The transformation started simply enough, with a molded ceramic tile of a flower framed by Celtic tracery.
Neither Aziz nor Louise Farnam can recall now where they found this periwinkle-colored square, but at the urging of their son, Amiel, they fastened it to the upper left corner of a low concrete retaining wall in front of their 1930s bungalow in Santa Monica.
Both had seen the elaborately tiled mosques and mausoleums in their native Isfahan, Iran. It didn't take long before they were scrounging in secondhand stores in L.A., boutiques in Catalina and casino shops in Las Vegas for more tiles, plates and figurines to display on their home's exterior walls.
They collected pieces of cobalt blue, aqua, plum and yellows from pale to sunny. They broke or cut them with nippers into irregular shapes and applied those to the walls, letting them radiate out, in no particular pattern, from the original piece.
They finished that wall, then tiled the walkway to the front door.
From there, things escalated -- to a traffic-stopping degree. Motorists regularly slam on their brakes to marvel at the eccentric artistry.
"Everyone knows my house," says Louise Farnam, 58. "Just say 'mosaic tile house in Santa Monica.' "
About 13 years have passed since the couple set that first tile, and now the entire house (on California Avenue at 26th Street) is a shimmering montage that beckons the curious.
One morning earlier this year, Aziz, 65, fitted bits of plates, floor tiles and orange hearts on the last remnant of bare wall near the two-car garage. A school of whimsical ceramic fish -- each planted in the center of a tile adorned with circles of blue, green, tan, white and red glass beads -- swim through the section.
Aziz pointed above the fish, to a colorful bird plate. Atop it, he had stationed a turkey. Both objects were treasures from Santa Catalina Island, saved for this crowning moment and placed high for their protection.
"Most of my family and friends, especially my father-in-law, say, 'You're crazy, you're stupid,' but people stop and say, 'I love it,' " Aziz says.
There has been no grand scheme, and Aziz's style and tastes have evolved. "Every hour you change the mind," he says. "There's always a new idea."
He was impatient to get this job done. At some point, he hired a helper who would fill in the grout. How many pieces did he use to cover the house? "Twenty million," he says. Who's going to argue?
Steve Mount, who lives next door, has watched the venture from the beginning. He even advised Aziz on the grape motif for the Farnams' picture window, next to the mosaic apple tree worthy of the biblical book of Genesis. "I'll be out gardening, and people will screech to a halt," Mount says. "It's a wonderful conversation-starter."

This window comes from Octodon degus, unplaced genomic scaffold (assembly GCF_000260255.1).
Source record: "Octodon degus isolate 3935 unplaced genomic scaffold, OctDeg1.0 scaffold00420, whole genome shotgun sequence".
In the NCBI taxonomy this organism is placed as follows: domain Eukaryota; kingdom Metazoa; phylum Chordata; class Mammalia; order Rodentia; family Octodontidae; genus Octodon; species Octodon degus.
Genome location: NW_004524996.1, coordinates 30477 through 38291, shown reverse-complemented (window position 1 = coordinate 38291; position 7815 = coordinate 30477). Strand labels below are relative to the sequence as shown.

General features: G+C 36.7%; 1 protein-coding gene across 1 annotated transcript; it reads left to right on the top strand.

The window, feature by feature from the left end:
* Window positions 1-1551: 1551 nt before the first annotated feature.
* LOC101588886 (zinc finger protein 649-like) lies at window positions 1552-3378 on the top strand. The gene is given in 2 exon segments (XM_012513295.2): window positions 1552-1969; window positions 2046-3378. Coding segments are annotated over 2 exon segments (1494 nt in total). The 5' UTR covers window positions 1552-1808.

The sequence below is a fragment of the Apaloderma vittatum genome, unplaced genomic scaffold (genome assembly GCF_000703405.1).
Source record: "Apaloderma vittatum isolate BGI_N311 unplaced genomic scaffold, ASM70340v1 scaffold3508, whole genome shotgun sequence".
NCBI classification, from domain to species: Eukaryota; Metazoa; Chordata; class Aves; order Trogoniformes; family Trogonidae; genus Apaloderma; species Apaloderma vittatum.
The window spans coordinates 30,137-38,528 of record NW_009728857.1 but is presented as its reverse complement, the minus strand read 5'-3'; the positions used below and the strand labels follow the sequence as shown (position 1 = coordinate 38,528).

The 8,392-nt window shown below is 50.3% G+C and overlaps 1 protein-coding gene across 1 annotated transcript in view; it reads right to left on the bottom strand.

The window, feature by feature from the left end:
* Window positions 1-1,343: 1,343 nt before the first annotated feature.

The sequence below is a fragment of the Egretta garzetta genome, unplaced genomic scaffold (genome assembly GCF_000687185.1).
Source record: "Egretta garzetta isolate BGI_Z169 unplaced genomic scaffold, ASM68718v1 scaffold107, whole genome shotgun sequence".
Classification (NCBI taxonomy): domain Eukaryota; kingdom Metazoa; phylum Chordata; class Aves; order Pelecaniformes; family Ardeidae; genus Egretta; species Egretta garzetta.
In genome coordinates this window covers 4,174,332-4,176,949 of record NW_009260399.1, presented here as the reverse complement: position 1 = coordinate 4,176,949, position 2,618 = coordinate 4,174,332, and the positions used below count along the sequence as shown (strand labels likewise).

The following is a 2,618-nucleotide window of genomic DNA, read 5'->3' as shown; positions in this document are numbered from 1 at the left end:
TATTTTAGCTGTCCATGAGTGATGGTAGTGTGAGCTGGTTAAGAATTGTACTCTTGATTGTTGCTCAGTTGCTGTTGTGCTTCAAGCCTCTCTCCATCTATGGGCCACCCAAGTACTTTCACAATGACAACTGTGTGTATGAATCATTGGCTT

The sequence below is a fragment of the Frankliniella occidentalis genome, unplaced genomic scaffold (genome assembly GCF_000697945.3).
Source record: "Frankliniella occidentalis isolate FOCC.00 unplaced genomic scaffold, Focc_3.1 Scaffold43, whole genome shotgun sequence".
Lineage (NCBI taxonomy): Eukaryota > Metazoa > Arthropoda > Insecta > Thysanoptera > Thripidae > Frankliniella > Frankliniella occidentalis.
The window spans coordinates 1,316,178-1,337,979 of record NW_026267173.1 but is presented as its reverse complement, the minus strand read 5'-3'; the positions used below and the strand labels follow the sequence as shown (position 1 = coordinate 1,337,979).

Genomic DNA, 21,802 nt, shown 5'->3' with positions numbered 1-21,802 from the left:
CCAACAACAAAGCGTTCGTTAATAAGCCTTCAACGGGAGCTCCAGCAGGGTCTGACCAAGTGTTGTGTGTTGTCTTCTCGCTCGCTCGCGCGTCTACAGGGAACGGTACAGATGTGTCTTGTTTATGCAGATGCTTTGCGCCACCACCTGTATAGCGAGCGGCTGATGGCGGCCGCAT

Out back by the alley behind their houses, Aziz installed a psychedelic version of the Hollywood sign, with small plates for the O's, to give Mount something fun to look at. It's just around a corner from a stylized synagogue with symmetrical doors.
Mount describes the home's exterior as a —'Where's Waldo?' event."
Look closely in the upper left corner of the front wall. That's a tiled depiction of Princess, Amiel's green-winged macaw.
Walk along the side wall, and behold plates with peacocks, lighthouses, palm trees and a kitten drowsing in a basket of yarn. A Delft-style tile with windmills stands out, as do mosaics of Shamu the orca, a unicorn, mountains, rivers and menorahs to honor the family's Jewish faith. Some tiles signify the ocean: a seashell, a puffy fish, the scutes of a turtle's shell.
A coiled rattlesnake pops out. Aziz points to a $37 duck (a rare extravagance) and, for the children, a "Hey! diddle, diddle" Mother Goose tile, with the cat and the fiddle and the dish running away with the spoon.
Amiel, now 28, acknowledges that the visual stimulation can sometimes overwhelm. But he says he has enjoyed seeing his parents "work together and design something that everyone seems to love and adore."
The Farnams estimate that one-fifth of what's on their house was supplied by friends, family and neighbors.
"I love that in Los Angeles everyone can express themselves," says Karen Kushi, whose home across California Avenue reflects a much more Zen-like aesthetic.
Angela Contreras, an accountant who lives in Inglewood, recently parked illegally to take smartphone photos of the plaster angel on the front door and the sea creatures floating throughout. "It stopped me in my tracks," she says. "This is the coolest house in L.A."
In 2005, Louise started a business to make custom mosaic items. By that time, she had turned over the home's exterior to Aziz, who had put aside all of his reservations.
On weekends, Amiel says, Aziz would eat breakfast and then create mosaics until the sun went down, stopping only for lunch. The work became therapeutic as the recession tamped down his import business.
The Farnams say they would love a bigger house because four of the children still live at home. But they agree that it would be tough to leave their one-of-a-kind creation behind. Louise considers it a showcase for her art -- a new take on the ancient tile work of her homeland.